Scotsman hotel death couple named

Police have confirmed the identity of the two people found dead a the Scotsman Hotel. Picture: Ian Rutherford
Police have confirmed the identity of the two people found dead a the Scotsman Hotel. Picture: Ian Rutherford
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POLICE have released the names of a couple who died in a chemical-related suicide at the Scotsman hotel in Edinburgh last week.

Russian nationals Igor Pavlov, 27, and Daria Kuchuk, 35, were found at a suite on the sixth floor, sparking a full chemical incident response from the emergency services.

Picture: Ian Georgeson

Picture: Ian Georgeson

The pair are believed to have stayed in the hotel for several days before being found on Thursday at around 12:15pm.

It is understood they were discovered in bed with a container nearby. Sources said the substance was believed to have been taken as homemade cyanide.

Officers named Mr Pavlov and Ms Kuchuk after taking several days to trace their next of kin, who are thought to live overseas.

Police said a multi-agency investigation confirmed that the deaths were chemical-related and a number of items seized from the room are subject to forensic analysis.

However, officers said enquiries are ongoing into the full circumstances surrounding both of the deaths, which continue to be treated as “unexplained”.

It has also been established that the couple took the chemical into the hotel with them prior to their death.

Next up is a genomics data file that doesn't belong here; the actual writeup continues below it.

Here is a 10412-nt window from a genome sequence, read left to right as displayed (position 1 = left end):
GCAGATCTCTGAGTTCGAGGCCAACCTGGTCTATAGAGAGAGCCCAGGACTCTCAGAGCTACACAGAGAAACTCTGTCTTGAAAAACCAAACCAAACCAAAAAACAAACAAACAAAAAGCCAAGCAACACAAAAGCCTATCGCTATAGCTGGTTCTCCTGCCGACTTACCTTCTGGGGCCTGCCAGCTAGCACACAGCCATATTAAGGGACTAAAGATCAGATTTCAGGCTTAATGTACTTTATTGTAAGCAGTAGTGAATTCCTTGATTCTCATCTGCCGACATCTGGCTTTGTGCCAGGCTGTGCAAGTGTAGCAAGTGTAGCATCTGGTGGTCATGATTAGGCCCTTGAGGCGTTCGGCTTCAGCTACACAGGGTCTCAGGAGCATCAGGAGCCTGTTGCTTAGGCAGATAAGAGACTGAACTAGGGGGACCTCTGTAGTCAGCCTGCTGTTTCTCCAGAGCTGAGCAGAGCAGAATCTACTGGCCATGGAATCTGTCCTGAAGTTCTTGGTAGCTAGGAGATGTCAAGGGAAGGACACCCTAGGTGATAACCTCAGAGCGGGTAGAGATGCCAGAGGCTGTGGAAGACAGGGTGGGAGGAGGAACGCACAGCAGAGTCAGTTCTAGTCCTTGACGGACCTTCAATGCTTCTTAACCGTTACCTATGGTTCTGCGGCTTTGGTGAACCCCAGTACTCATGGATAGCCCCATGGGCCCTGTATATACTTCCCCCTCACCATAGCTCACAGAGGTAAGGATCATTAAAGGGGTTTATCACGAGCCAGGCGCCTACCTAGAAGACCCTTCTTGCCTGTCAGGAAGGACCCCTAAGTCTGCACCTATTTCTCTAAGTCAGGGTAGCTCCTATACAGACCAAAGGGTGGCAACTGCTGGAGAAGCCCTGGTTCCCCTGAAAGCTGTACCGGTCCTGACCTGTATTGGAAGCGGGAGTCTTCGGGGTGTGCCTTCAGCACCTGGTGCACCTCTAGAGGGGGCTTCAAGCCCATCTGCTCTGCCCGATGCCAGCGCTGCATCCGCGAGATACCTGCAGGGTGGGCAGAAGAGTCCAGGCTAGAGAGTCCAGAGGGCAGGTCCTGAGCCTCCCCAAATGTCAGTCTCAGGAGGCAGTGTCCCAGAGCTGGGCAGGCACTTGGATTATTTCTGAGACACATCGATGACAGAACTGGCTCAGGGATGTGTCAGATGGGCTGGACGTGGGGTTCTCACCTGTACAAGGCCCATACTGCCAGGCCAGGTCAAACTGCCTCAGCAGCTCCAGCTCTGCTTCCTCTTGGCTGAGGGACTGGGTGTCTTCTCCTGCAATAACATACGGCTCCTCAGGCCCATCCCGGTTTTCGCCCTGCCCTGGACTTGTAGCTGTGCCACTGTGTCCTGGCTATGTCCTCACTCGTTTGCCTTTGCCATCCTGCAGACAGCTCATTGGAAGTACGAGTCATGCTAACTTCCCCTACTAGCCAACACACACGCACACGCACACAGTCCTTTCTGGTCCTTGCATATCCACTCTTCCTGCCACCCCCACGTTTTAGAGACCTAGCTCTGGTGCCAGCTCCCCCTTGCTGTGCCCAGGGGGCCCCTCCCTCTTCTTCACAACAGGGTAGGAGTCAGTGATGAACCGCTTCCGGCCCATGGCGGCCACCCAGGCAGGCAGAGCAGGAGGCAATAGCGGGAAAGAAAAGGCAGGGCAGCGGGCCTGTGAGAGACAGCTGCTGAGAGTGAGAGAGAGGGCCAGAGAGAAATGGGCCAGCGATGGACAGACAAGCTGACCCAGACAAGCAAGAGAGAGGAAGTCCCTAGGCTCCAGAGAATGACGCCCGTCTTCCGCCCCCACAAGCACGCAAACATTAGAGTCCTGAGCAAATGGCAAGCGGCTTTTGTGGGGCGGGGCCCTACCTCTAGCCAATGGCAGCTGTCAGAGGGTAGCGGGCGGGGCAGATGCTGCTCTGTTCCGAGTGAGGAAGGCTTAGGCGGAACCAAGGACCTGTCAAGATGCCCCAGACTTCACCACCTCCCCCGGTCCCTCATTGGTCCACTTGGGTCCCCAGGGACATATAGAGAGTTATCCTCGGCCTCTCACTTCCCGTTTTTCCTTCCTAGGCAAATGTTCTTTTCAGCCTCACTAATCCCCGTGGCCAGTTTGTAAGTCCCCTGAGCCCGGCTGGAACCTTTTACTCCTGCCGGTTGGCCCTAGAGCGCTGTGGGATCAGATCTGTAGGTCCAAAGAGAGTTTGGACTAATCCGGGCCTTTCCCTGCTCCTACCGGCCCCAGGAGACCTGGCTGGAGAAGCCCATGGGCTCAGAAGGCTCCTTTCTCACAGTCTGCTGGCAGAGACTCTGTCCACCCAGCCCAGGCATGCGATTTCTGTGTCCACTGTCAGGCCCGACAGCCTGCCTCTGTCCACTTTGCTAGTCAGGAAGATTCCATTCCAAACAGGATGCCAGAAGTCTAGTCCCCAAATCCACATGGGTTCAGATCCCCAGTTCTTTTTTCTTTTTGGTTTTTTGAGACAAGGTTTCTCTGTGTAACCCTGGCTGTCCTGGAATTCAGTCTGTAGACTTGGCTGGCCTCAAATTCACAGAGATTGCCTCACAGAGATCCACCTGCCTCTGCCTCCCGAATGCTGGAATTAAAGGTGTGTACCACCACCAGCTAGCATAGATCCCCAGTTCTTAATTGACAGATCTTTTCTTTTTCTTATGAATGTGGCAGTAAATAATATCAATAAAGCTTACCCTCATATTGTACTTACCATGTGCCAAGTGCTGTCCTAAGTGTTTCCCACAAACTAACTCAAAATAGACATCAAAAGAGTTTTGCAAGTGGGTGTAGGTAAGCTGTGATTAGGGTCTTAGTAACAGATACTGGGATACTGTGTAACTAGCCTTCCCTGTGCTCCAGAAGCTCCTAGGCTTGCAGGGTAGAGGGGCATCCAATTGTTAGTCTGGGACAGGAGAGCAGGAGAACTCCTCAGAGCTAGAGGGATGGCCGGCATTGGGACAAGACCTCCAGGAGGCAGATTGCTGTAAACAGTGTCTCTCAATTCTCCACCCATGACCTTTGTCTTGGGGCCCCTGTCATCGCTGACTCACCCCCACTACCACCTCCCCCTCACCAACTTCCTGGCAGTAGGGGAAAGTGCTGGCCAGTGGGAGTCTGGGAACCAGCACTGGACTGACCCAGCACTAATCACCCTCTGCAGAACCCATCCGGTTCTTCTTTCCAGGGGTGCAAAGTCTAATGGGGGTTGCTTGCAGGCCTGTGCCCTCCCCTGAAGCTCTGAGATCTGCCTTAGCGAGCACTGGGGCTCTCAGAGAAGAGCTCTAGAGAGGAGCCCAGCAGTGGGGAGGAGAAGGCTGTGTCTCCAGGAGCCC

Staff had entered room 601 because it was due to be vacated around lunchtime. The couple are reported to have left two

suicide notes.

It is believed that the pair may have died on Wednesday, as guests on the floors above reported an unpleasant smell.

As The Scotsman revealed on Saturday, officers traced Ms Kuchuk to a one-bedroom flat on World’s End Close off the Royal Mile, which is about 400 yards from the hotel.

Forensics officers confirmed that no trace of the chemical involved in their deaths had been found at the property.

Ms Kuchuk’s flat is located just past a small courtyard to the rear of the World’s End pub and at the end of a narrow alleyway.

It is thought that Mr Pavlov lived elsewhere, although he was often seen visiting. It is also not known where Ms Kuchuk worked.

However, neighbours described her as a professional-looking woman with dark, shoulder-length hair.

“She had been here a couple for years,” a neighbour who lives in the same tenement building said earlier this week.

“None of us in this close have got to know each other very well. People come and go. You’d say ‘hello’, but she was very discreet, and whenever you saw her, she soon nipped into her flat.”

In the days before she was last seen, it appeared that Ms Kuchuk had been moving out of the property.

Residents saw her with a man apparently taking furniture from the flat, and a shopkeeper said the couple had loaded up a van on the Royal Mile.

Police on Friday searched the flat and removed some items in evidence bags. They also flung the windows open, according to neighbours, because of concerns there may be gas inside.

During the emergency response, guests were evacuated from several floors of the hotel, with many left waiting outside for more than seven hours.

Fire crews wearing protective chemical-proof suits were understood to have been checking if there was a risk to the public as a result of the chemicals found in the room, before giving the all clear.